We will now come to David, the man after God’s own heart, but lifted up as a lighthouse of warning, lest we make the same mistake he did. When a man writes a biography of his fellow man he gives account of his good deeds and the bright side of his Life, but never mentions the bad deeds or the black side of his life. God gives both. Although man lovely things are said of David, the sweet psalmist of Israel, his heinous sins of adultery and murder are also recorded. If we turn to II Samuel 11:1 we find the secret of his fall. It happened at a time when kings go forth to battle. David should have been with his men but remained at home. It would seem that David manifested a careless, indifferent attitude In doing this. It was during those hours of leisure he looked, coveted and fell.

Many a backslider can trace his departure from God to carelessness. He became careless about reading the Word of God, spending time In prayer, winning souls for Christ, fighting the battles of the Lord. How true the Proverb: “Idleness is the devil’s workshop.’ Young Christian, spend your spare moments for God or you will spend them for the Devil. Whatever time you have at your disposal, use it in reading, praying and doing the Lord’s work. Keep actively engaged In these things, remembering lost time can never be regained, and lost time means lost opportunities and this means lost souls.

Let us notice a few verses In the Psalms where David’s condition is described. In Psalm 32:3 we read “When I kept silence, my bones waxed old through my roaring all the day long. For day and night thy hand was heavy upon me: my moisture la turned into the drought of summer.” The first thing we notice is his silence. He was silent to Clod, self and man. This Is true of backsliders, instead of “Singing and making melody in their hearts to the Lord” they are silent; no praise, no joy, no word of cheer for other fellow Christians, no word In the gospel for a poor sinner, no prayer, no reading of the Scriptures, no interest in the things of God at all. Such is the condition of a backslider.

Furthermore, one away from God will try to conceal his sin and justify himself instead of acknowledging his transgression and Justifying God in judgment upon it. The true attitude of a backslider seeking restoration should be to condemn self and Justify God. Notice some of David’s language: “I acknowledge my sin unto thee, and mine iniquity have I not hid. I said, I will) confess my transgressions unto the Lord.” And in Psalm 51 we read: “Have mercy upon me, 0 God, according to thy loving kindness: according unto the multitude of thy tender mercies blot out my transgressions. Wash me throughly from my Iniquity, and cleanse me from my sin. For I acknowledge my transgressions: and my sin Is ever before me. Against thee, and thee only, have I sinned, and done this evil In thy sight: that thou mightest be justified when thou speakest, and be clear when thou judgest.” Notice all sin is against God. Did David not “sin” against Bathsheba and Uriah? He did, but his sin first of all was against God and thus God alone could forgive him. When Nathan, the prophet, said “Thou art the man” David said, “I have sinned against the Lord.,, Then notice Nathan’s words: “Me Lord also hath put away thy sin; thou shalt not die.” II Samuel 12:13. “Thou forgavest the iniquity of my sin.,’ Psalm 32:5.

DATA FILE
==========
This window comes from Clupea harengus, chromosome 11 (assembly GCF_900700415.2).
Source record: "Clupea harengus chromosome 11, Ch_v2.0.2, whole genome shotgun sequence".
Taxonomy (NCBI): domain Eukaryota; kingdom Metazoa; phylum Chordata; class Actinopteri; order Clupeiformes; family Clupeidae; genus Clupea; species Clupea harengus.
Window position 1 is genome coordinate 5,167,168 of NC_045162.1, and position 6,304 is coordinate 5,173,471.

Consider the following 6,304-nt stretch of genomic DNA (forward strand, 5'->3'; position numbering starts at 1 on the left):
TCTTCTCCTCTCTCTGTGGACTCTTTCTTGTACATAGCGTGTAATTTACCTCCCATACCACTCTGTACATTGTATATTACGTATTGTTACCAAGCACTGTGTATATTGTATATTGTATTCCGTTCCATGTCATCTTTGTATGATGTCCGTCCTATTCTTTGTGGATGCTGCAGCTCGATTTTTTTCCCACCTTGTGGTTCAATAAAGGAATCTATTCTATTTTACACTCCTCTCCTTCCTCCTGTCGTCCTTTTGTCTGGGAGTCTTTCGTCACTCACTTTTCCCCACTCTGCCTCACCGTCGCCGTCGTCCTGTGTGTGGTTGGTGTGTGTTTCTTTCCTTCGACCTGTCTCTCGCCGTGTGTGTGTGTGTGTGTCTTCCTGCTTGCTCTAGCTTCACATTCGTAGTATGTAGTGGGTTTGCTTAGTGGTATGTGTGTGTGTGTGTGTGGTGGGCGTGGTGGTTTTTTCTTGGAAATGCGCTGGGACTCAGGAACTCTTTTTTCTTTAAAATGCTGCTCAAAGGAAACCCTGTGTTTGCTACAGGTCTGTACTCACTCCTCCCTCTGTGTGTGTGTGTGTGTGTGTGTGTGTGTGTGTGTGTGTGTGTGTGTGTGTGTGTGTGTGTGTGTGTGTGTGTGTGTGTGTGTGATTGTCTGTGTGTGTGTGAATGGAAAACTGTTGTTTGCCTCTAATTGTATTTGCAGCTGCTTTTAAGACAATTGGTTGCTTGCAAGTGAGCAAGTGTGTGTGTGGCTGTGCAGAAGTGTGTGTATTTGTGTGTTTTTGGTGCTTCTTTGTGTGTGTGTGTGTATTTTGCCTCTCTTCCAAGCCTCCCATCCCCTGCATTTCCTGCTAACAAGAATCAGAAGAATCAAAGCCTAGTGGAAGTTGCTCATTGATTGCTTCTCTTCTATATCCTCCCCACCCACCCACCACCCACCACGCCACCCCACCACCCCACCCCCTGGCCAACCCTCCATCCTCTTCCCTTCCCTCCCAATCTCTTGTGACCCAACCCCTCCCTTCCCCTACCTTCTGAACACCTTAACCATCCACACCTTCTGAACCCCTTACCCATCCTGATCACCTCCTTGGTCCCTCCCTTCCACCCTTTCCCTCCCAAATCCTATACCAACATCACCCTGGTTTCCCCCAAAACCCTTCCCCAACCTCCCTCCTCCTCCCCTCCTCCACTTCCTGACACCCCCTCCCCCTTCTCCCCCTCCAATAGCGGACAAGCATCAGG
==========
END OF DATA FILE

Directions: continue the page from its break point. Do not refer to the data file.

In Psalm 51:7 we see how David was cleansed: “Purge me with hyssop, and I shall be clean: wash me, and I shall be whiter than snow.” He undoubtedly had in mind the sprinkling of the blood with hyssop as mentioned in the 12th of Exodus. It is only through the blood of the Lamb that we can be cleansed. “The blood of Jesus Christ, God’s Son, cleanseth us from all sin.” Let us confess our sins before Him and receive the cleansing. This fits us for service as we read In Psalm 51:12: “Restore unto me the joy of thy salvation; and uphold me with thy free spirit. Then will I teach transgressors thy ways; and sinners shall be converted unto thee.” He did not say, “Restore unto me thy salvation,” but the joy of it. A child of God has God’s salvation but loses the joy of it when he becomes a backslider. When he is restored and he knows by the Word of God he is forgiven, then the joy returns, and this is his strength.

We will conclude with a few remarks about Peter. Peter boasted of his love for Christ; he was self confident. Had he leaned upon Christ and remembered his word, “I have prayed for thee, that thy faith fail not” he never would have denied the Lord. After his boasting the decline set in. He was sleeping when he should have been watching and praying, smiting with the sword when he should have been quiet, following afar off when he should have been near Christ, warming himself at the world’s fire when he should have been separated, denying his Lord when he should have been witnessing for Him.

You remember how the Lord turned and looked on Peter when the cock crew. That look was enough. We read, “And Peter remembered the word of the Lord, and went out and wept bitterly.” Luke 22:61-62.

It Is said a tear glistened in Peter’s eye the rest of his life. Here is the road to restoration for any who are away from God. A look of love and compassion from the One who says, “I will heal their backsliding-, I will love them freely.” Hosea 14:4. And a reminder of His word, “Return, ye backsliding children, and I will heal your backsliding.” Jeremiah 3:22. And, “I have blotted out as a thick cloud thy transgressions, and, as a cloud, thy sins: return unto me; for I have redeemed thee.” Isaiah 44:22. May the look and word of the One who loves us reach our heart.